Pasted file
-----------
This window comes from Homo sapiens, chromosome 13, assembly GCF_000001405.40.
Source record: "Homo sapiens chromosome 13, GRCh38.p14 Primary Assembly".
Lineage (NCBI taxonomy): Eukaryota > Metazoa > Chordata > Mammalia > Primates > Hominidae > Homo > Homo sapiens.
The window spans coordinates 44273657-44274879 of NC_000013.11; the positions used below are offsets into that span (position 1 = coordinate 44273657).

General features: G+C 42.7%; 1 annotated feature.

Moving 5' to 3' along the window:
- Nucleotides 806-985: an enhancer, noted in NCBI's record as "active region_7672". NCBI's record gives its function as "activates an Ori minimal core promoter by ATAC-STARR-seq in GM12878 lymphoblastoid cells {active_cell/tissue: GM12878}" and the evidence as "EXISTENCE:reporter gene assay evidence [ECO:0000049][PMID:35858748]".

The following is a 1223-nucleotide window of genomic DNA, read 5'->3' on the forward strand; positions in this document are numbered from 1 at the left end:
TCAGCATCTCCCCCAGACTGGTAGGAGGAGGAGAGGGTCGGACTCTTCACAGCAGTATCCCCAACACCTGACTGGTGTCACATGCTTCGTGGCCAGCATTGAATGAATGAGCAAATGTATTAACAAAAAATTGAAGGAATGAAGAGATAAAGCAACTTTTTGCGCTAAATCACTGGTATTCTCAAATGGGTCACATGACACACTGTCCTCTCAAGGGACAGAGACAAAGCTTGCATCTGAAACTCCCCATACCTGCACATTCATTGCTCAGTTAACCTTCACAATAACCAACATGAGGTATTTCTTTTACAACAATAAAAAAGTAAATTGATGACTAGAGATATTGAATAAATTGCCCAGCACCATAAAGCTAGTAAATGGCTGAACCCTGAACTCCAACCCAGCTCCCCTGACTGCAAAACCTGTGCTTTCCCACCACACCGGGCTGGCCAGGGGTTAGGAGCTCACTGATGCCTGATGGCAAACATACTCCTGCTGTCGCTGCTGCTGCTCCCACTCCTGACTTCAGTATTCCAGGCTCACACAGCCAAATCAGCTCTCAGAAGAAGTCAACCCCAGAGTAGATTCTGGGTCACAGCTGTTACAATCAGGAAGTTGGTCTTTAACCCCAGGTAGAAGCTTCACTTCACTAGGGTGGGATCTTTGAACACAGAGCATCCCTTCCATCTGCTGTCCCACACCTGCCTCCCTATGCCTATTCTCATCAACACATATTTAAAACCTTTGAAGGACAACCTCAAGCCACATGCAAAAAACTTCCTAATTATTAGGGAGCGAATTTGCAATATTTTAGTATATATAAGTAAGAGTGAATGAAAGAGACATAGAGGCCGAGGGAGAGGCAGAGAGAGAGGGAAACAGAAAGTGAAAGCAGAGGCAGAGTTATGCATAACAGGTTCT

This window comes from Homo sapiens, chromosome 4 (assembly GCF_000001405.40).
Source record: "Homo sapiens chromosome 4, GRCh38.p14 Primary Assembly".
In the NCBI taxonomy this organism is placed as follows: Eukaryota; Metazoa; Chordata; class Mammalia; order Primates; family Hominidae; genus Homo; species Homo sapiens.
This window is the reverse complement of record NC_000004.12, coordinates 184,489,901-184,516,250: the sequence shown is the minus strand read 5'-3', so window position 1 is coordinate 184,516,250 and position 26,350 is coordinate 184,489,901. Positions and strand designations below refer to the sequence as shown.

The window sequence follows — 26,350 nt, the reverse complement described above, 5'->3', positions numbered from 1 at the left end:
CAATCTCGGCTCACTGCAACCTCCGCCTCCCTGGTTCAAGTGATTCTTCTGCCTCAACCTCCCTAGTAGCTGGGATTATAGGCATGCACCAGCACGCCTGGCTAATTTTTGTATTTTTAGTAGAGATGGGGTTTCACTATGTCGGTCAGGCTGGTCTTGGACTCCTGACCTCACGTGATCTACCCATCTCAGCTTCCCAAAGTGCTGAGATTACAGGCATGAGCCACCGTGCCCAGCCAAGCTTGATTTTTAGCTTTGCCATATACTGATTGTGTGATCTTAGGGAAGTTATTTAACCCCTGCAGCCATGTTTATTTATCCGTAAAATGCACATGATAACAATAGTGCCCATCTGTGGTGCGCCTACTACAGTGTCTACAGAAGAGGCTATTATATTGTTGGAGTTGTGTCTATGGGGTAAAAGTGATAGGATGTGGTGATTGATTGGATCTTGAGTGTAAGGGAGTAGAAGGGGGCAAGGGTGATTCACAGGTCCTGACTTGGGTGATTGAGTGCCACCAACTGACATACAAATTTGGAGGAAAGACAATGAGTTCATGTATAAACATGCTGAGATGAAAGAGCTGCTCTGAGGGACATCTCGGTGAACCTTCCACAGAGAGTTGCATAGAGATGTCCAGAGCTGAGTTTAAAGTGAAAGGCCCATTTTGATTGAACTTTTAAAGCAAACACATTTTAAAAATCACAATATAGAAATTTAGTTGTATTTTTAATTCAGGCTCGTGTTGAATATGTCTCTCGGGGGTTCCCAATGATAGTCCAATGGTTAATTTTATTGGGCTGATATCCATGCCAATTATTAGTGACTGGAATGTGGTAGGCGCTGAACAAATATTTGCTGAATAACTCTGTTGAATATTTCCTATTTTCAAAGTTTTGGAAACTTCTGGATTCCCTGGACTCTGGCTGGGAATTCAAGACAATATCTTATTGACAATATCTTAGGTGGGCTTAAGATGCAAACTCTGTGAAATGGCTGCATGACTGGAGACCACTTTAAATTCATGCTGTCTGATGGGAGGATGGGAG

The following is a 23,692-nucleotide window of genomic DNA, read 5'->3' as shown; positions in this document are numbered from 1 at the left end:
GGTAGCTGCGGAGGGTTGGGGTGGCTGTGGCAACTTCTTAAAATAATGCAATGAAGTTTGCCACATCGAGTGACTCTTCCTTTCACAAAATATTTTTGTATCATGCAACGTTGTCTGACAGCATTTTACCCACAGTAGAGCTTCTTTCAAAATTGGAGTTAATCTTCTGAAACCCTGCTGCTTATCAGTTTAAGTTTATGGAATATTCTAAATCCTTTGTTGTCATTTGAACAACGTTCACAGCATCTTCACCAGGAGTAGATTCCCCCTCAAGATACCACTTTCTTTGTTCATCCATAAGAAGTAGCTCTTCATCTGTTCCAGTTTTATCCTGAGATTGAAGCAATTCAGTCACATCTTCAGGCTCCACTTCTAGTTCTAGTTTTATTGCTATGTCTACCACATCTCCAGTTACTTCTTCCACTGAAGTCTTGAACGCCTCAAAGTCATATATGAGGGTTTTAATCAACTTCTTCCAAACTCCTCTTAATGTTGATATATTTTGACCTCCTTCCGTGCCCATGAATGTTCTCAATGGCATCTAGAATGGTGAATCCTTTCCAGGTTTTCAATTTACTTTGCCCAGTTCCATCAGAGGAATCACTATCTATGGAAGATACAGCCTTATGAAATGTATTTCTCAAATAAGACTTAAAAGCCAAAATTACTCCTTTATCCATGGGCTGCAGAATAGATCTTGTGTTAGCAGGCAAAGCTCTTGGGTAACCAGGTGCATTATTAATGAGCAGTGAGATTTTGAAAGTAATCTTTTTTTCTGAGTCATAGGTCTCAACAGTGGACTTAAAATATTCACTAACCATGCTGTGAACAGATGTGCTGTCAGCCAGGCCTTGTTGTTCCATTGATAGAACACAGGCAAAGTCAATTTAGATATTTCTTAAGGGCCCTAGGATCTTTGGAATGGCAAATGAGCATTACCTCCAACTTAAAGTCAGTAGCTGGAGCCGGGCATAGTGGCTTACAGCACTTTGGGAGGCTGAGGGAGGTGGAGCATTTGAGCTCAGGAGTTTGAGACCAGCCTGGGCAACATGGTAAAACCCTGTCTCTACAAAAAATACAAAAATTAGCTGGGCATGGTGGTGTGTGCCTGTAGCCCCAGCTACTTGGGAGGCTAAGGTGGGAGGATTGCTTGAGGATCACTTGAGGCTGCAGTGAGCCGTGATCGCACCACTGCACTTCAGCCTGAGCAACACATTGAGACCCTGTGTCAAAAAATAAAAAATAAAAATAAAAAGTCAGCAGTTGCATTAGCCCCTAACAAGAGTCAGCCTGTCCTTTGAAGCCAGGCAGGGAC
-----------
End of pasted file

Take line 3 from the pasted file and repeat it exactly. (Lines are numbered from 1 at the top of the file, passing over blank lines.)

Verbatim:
Lineage (NCBI taxonomy): Eukaryota > Metazoa > Chordata > Mammalia > Primates > Hominidae > Homo > Homo sapiens.